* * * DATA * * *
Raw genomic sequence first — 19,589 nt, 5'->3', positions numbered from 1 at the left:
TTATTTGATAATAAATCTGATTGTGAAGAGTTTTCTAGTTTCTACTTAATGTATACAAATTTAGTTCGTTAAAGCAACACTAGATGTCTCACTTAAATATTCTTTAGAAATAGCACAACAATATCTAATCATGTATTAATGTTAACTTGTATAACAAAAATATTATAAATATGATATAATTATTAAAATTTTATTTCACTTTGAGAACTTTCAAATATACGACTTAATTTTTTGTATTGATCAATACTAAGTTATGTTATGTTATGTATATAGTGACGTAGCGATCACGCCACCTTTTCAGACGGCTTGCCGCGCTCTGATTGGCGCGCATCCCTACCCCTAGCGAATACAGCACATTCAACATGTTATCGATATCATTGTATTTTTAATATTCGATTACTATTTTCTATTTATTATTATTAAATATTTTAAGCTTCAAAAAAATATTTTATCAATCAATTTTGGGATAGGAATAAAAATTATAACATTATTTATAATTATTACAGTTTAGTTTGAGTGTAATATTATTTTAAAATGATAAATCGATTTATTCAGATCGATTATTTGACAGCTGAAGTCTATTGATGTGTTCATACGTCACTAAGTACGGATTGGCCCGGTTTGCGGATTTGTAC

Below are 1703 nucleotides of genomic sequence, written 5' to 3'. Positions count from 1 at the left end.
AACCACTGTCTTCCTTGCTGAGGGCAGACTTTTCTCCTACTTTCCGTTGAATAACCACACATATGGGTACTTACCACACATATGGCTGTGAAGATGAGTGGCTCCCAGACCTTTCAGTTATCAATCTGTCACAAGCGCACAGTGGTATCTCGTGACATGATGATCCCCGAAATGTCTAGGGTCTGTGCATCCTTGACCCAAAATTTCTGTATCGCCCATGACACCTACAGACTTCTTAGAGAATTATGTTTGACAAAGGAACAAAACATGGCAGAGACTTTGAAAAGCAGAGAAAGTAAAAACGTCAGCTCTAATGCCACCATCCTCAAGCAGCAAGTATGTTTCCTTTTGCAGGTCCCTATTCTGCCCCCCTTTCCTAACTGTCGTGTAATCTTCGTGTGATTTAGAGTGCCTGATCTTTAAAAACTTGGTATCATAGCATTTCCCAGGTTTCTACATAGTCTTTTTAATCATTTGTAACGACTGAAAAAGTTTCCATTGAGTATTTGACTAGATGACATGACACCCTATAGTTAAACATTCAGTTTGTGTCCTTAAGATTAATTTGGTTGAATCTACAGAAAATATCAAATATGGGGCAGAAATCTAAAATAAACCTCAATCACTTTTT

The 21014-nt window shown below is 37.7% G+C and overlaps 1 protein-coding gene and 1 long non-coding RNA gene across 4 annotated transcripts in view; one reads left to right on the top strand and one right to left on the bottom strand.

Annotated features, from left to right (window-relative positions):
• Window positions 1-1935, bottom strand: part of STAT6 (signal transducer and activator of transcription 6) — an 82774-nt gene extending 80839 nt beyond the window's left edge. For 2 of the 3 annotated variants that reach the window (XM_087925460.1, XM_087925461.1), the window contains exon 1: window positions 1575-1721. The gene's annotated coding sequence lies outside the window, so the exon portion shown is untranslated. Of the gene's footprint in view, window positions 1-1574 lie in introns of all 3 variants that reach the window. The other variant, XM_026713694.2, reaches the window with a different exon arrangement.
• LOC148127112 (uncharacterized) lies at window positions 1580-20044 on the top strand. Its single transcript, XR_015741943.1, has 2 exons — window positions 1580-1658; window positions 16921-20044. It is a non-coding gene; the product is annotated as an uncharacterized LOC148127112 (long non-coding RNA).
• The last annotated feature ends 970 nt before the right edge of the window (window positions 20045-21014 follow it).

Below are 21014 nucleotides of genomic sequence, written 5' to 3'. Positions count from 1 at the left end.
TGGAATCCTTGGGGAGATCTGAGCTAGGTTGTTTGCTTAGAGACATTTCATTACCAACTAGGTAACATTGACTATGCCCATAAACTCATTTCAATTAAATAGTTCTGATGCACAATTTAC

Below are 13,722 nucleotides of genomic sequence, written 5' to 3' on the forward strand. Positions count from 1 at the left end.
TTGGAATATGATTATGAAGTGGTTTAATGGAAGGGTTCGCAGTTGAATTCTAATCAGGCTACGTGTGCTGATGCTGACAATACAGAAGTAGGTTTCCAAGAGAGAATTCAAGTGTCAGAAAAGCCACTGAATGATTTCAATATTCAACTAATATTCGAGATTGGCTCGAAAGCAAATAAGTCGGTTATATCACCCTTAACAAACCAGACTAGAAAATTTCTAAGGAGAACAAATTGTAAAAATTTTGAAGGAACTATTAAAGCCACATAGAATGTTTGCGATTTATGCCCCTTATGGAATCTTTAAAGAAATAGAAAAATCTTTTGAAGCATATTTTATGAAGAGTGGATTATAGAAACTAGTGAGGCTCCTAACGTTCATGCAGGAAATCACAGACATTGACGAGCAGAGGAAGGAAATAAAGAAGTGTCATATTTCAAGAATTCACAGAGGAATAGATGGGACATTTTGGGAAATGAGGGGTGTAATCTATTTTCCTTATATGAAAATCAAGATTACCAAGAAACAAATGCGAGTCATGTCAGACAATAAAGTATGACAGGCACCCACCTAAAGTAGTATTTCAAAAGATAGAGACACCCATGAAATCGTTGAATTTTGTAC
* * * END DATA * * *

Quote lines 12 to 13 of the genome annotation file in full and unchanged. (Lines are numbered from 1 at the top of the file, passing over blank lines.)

Below are 13,722 nucleotides of genomic sequence, written 5' to 3' on the forward strand. Positions count from 1 at the left end.
TTGGAATATGATTATGAAGTGGTTTAATGGAAGGGTTCGCAGTTGAATTCTAATCAGGCTACGTGTGCTGATGCTGACAATACAGAAGTAGGTTTCCAAGAGAGAATTCAAGTGTCAGAAAAGCCACTGAATGATTTCAATATTCAACTAATATTCGAGATTGGCTCGAAAGCAAATAAGTCGGTTATATCACCCTTAACAAACCAGACTAGAAAATTTCTAAGGAGAACAAATTGTAAAAATTTTGAAGGAACTATTAAAGCCACATAGAATGTTTGCGATTTATGCCCCTTATGGAATCTTTAAAGAAATAGAAAAATCTTTTGAAGCATATTTTATGAAGAGTGGATTATAGAAACTAGTGAGGCTCCTAACGTTCATGCAGGAAATCACAGACATTGACGAGCAGAGGAAGGAAATAAAGAAGTGTCATATTTCAAGAATTCACAGAGGAATAGATGGGACATTTTGGGAAATGAGGGGTGTAATCTATTTTCCTTATATGAAAATCAAGATTACCAAGAAACAAATGCGAGTCATGTCAGACAATAAAGTATGACAGGCACCCACCTAAAGTAGTATTTCAAAAGATAGAGACACCCATGAAATCGTTGAATTTTGTAC